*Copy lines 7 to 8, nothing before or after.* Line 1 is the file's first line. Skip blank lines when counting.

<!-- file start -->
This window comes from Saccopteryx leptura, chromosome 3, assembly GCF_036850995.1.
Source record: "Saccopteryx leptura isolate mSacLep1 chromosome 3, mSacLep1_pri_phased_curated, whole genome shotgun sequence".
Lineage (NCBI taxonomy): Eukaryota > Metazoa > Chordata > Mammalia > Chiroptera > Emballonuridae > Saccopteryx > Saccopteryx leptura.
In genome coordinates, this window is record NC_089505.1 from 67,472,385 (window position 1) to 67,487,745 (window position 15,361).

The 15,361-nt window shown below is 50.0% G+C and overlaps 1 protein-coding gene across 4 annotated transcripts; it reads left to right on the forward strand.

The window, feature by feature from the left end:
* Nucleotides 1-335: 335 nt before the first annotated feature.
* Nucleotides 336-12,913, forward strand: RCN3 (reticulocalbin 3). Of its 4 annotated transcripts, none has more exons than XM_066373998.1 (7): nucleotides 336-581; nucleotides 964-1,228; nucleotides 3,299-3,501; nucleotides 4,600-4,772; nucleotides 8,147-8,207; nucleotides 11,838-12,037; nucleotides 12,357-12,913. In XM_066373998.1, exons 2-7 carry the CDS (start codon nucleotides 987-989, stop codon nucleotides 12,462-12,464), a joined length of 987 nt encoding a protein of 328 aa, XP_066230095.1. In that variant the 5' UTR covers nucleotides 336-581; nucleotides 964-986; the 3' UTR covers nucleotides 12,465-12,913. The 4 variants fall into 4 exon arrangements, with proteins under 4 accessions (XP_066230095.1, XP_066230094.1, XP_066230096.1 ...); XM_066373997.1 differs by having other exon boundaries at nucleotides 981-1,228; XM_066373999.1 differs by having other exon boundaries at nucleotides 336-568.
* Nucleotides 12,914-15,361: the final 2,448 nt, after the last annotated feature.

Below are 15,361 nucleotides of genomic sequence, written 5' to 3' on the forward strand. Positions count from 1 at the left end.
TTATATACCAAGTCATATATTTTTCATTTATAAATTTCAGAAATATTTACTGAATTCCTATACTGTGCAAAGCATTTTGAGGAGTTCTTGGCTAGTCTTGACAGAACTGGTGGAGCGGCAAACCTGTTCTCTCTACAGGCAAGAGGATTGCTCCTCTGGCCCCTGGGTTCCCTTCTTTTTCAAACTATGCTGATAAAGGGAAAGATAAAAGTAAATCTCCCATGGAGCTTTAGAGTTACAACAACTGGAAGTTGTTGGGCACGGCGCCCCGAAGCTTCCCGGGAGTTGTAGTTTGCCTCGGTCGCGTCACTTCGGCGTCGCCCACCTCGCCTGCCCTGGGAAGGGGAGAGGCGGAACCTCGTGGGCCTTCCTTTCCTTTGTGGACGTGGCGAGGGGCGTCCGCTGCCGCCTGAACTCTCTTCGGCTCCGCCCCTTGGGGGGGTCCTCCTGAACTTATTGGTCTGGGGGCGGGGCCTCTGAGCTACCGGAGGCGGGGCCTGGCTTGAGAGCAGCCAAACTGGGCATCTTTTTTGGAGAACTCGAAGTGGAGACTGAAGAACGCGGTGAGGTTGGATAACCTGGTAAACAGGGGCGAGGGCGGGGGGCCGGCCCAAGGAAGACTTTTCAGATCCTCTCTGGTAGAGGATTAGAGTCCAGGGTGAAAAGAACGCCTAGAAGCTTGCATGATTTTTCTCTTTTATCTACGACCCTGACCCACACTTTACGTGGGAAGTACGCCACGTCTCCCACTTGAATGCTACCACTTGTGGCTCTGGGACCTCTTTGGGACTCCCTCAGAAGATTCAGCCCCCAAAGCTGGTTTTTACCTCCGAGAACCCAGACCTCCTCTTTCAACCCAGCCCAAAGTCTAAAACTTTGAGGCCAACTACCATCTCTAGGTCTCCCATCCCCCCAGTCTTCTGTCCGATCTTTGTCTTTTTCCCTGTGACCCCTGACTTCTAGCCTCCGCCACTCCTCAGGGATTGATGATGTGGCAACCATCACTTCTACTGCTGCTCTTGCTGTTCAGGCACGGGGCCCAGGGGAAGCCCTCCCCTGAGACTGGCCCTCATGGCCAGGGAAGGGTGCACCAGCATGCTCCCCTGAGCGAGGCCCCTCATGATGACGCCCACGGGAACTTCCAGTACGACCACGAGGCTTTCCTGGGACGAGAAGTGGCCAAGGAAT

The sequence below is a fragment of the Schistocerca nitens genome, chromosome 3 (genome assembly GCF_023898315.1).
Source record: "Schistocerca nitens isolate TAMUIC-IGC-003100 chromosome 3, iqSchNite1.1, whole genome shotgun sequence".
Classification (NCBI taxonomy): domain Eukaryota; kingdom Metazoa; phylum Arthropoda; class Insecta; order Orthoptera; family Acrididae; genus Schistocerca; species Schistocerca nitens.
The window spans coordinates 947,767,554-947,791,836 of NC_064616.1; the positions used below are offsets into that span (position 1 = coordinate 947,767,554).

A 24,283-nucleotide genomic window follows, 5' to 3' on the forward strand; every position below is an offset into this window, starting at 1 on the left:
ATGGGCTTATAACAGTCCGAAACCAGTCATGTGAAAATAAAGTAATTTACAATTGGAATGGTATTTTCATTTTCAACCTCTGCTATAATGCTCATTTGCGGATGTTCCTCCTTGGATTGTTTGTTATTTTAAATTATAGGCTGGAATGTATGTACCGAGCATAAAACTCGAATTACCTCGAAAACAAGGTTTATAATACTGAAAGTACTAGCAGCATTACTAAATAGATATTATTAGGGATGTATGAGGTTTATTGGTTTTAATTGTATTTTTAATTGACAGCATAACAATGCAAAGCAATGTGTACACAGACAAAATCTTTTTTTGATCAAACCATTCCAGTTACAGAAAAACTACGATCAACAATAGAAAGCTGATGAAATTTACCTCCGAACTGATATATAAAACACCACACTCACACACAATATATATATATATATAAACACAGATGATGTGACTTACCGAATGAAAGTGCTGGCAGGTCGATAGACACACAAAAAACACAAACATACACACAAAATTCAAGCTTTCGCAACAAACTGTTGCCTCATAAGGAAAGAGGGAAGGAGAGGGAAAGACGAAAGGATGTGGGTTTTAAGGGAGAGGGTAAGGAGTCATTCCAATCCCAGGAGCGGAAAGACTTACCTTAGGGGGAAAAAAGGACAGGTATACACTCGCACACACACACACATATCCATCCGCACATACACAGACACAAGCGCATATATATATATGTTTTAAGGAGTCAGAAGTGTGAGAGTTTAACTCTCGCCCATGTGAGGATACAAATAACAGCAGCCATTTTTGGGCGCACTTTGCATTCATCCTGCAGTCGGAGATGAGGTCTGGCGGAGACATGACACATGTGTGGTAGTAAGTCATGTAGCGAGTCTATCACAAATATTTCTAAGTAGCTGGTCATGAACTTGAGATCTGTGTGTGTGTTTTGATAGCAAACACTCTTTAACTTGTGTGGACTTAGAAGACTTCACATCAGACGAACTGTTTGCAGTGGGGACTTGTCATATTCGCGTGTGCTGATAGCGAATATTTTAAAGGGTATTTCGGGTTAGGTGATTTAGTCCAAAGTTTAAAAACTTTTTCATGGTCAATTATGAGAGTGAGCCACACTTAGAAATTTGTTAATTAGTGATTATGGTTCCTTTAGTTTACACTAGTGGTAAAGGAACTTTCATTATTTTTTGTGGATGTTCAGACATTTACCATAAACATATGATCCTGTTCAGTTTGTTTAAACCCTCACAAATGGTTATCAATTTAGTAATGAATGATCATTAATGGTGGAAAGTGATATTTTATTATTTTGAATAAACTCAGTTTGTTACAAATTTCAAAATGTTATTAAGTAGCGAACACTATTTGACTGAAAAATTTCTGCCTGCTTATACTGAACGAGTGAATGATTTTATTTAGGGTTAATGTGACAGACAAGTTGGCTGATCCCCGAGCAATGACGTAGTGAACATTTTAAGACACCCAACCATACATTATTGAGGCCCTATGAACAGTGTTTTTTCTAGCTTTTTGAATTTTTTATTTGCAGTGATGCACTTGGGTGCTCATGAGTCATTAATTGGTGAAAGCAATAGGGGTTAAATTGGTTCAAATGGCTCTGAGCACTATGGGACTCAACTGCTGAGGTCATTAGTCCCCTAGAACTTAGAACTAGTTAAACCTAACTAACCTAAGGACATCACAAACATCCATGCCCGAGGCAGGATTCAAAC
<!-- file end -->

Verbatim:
* Nucleotides 1-335: 335 nt before the first annotated feature.
* Nucleotides 336-12,913, forward strand: RCN3 (reticulocalbin 3). Of its 4 annotated transcripts, none has more exons than XM_066373998.1 (7): nucleotides 336-581; nucleotides 964-1,228; nucleotides 3,299-3,501; nucleotides 4,600-4,772; nucleotides 8,147-8,207; nucleotides 11,838-12,037; nucleotides 12,357-12,913. In XM_066373998.1, exons 2-7 carry the CDS (start codon nucleotides 987-989, stop codon nucleotides 12,462-12,464), a joined length of 987 nt encoding a protein of 328 aa, XP_066230095.1. In that variant the 5' UTR covers nucleotides 336-581; nucleotides 964-986; the 3' UTR covers nucleotides 12,465-12,913. The 4 variants fall into 4 exon arrangements, with proteins under 4 accessions (XP_066230095.1, XP_066230094.1, XP_066230096.1 ...); XM_066373997.1 differs by having other exon boundaries at nucleotides 981-1,228; XM_066373999.1 differs by having other exon boundaries at nucleotides 336-568.